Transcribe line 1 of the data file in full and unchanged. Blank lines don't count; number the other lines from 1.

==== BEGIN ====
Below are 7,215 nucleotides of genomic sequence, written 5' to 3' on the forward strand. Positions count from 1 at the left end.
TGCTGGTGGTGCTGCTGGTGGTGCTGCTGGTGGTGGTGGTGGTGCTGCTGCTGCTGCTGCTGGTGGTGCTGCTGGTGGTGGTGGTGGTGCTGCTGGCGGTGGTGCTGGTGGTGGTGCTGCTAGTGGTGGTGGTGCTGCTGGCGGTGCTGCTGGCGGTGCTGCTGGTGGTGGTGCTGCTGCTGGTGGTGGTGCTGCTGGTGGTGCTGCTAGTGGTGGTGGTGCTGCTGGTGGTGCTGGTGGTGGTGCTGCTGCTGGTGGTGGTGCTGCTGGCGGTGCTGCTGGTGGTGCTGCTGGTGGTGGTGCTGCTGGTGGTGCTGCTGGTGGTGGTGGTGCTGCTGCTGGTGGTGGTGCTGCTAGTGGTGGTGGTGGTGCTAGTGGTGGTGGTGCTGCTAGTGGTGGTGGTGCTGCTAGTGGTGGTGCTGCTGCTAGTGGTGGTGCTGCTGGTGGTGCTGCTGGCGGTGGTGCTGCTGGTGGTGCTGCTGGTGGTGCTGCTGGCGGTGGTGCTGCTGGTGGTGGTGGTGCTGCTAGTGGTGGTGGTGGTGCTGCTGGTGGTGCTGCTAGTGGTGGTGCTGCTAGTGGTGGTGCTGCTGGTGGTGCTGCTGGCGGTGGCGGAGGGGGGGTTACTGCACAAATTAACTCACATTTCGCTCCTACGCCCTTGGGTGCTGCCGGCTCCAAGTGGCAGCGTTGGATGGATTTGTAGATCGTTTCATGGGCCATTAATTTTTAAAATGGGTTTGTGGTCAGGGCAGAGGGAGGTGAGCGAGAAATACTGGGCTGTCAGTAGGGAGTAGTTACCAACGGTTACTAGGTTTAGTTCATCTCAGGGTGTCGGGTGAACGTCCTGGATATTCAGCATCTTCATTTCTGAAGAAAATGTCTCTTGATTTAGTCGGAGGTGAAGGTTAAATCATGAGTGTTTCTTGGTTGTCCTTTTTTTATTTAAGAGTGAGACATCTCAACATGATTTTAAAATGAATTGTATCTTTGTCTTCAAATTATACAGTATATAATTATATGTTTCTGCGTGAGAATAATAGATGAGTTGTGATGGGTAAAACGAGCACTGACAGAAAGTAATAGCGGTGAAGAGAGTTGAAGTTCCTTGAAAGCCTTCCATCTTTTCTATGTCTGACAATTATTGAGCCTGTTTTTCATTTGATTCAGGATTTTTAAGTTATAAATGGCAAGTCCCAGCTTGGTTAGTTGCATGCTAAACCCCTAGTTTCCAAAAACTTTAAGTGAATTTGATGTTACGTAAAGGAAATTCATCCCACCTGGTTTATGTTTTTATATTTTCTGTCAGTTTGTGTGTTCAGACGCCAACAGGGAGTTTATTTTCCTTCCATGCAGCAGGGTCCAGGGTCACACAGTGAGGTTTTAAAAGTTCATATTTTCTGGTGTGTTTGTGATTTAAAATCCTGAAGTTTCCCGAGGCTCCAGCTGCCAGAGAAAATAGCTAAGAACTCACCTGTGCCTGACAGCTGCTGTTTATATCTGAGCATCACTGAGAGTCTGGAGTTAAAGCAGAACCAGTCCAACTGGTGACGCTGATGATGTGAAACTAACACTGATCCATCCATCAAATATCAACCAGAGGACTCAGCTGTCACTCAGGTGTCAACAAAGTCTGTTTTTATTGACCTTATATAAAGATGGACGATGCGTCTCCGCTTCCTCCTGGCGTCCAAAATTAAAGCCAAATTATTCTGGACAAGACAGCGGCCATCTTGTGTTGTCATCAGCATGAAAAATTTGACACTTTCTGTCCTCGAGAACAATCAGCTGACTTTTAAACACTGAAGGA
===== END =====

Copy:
Below are 7,215 nucleotides of genomic sequence, written 5' to 3' on the forward strand. Positions count from 1 at the left end.